A) 3-dimensional plot of the average experimentally measured bacterial speed vs. its 1^{st} moment and total ActA linescan intensity. The linescan graphs along the bottom right axis display the ActA distribution for respective 1^{st} moment values (intensity normalized to the maximum to highlight how the 1^{st} moment describes degree of polarity). The larger the 1^{st} moment, the greater the degree of polarity in ActA distribution. The total ActA intensities span a ten-fold range. Actual data points are shown in red. The best-fit plane is shown in gray. Speed increases with both ActA polarity (1^{st} moment) and ActA intensity. The bacteria that provided the prototypical normal and ultrapolar distributions used in simulations (^{2} residual values obtained when fitting the data shown in A by functions of increasing polynomial degree. The numbers on the x- and y-axes represent the highest polynomial degree of the function used for the fit. For example, the small round point at “2” on the ActA intensity axis and “1” on the 1^{st} moment axis represents the R^{2} value for the fit Z = a+bX+cX^{2}+dY where Z is the speed, a, b, c, and d are fitting constants, X is the ActA intensity and Y is the 1^{st} moment (a similar plot representing the mixed non-linearities, i.e. where the yellow star would represent the function Z = a+bXY was also considered; data not shown). The greatest increase in R^{2} occurs for a linear fit in ActA intensity and polarity (yellow star) –higher degree polynomials only marginally improve the fit. This suggests that a linear fit in both 1^{st} moment and ActA intensity sufficiently describes the trend in the data. The plane shown in A and B corresponds to this fit. D) Speed vs. ActA intensity for ultrapolar and normal ActA bacteria. Bacteria were classified into ultrapolar and normal categories based on the value of their 1^{st} moment. Bacteria with 1^{st} moments below 0.045 and above 0.075 could be easily distinguished by eye. Bacteria with intermediate 1^{st} moments (between 0.045 and 0.075) were ignored in this analysis. Normal bacteria are shown as gray circles and ultrapolar bacteria as black crosses. Linescan inset contrasts two examples each of ultrapolar (black) and normal (gray) ActA distributions.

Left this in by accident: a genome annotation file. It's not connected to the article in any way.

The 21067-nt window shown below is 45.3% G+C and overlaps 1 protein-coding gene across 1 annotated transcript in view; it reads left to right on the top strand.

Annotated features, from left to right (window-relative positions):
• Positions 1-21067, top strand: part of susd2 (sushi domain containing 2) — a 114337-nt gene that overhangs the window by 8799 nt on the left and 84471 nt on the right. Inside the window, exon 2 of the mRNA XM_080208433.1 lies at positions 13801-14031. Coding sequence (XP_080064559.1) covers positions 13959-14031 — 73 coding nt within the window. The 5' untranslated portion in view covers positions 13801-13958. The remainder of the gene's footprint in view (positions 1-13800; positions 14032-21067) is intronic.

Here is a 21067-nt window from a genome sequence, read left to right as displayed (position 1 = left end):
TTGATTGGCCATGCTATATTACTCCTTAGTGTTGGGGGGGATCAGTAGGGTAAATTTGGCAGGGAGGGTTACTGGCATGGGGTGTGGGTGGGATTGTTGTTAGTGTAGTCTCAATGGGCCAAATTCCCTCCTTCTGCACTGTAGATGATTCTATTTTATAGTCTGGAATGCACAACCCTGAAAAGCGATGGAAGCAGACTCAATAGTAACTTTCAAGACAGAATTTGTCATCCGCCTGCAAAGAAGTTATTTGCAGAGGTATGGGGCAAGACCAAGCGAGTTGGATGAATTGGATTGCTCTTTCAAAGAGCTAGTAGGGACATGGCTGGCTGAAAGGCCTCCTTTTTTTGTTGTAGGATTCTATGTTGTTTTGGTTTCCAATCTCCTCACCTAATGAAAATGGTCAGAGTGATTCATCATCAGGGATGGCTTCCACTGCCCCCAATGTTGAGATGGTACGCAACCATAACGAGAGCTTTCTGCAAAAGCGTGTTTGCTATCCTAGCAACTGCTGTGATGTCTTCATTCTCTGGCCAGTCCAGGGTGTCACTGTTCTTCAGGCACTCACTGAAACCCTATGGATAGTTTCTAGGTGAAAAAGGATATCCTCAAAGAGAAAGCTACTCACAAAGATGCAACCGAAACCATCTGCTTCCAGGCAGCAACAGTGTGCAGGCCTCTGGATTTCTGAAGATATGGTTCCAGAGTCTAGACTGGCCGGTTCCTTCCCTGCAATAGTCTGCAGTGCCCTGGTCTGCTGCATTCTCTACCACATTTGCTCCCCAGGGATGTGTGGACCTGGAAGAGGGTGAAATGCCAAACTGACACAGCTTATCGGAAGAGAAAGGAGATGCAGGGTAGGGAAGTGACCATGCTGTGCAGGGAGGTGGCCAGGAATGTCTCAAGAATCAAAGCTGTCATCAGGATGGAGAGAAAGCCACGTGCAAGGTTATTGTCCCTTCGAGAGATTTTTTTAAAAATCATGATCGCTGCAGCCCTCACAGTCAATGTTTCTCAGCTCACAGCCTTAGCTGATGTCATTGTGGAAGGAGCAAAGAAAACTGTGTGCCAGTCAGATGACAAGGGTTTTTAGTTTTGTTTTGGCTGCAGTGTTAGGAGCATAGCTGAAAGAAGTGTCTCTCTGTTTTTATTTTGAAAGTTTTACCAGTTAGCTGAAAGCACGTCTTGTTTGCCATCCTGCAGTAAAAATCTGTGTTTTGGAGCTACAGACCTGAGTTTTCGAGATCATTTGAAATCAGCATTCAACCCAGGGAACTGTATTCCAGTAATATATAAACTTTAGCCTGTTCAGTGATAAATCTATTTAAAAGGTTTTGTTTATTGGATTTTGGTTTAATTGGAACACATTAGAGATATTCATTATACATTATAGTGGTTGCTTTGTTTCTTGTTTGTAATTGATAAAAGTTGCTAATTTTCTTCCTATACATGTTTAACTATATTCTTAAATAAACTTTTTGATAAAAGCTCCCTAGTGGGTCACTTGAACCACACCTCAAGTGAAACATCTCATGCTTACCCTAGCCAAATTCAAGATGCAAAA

We found we could easily distinguish, by eye, ActA distributions with 1^{st} moments below 0.045 from those with 1^{st} moments above 0.075, and thus categorized these bacteria into normal and ultrapolar classes respectively (linescans in ^{st} moments (0.045–0.075) from this analysis in order to make a more stark comparison between bacteria with normal and ultrapolar ActA distributions. The average speed of bacteria was positively correlated to the total ActA intensity in both the normal and ultrapolar populations (p values 1e-3 and 2e-5 respectively;

To explore the mechanisms by which polarity affects bacterial speed, we incorporated into the simulation examples of both normal and ultrapolar ActA distributions from our experimental dataset with comparable total ActA intensities (

A) Representative examples of a normal ActA distribution and an ultrapolar ActA distribution selected from the experimental dataset for use in the simulation. These distributions are scaled such that the total amount of ActA is equal. B) Representative set of simulation runs with normal and ultrapolar ActA distributions for simulations exhibiting a constant drag as in

On the other hand these same filaments form tethers with the bacterial surface, via ActA, and thus also generate pulling forces retarding bacterial motion. Since the population of filaments along the sides of the bacterium can only restrain the bacterium in our model (pushing by filament tips is assumed to be in a direction normal to the bacterial surface), we initially reasoned that ultrapolar bacteria might be made to move faster than normal ActA bacteria if we simply changed the nature of the actin filament-bacterial surface tethers, allowing side-filaments to retard motion more than they enhance motion in a filament number-dependent fashion and thus slowing normal ActA bacteria more than ultrapolars. Extensive parameter searches, varying tether toughness, breakage criteria, and number (by adjusting the parameters governing new and autocatalytic branch creation) failed to find parameter sets matching our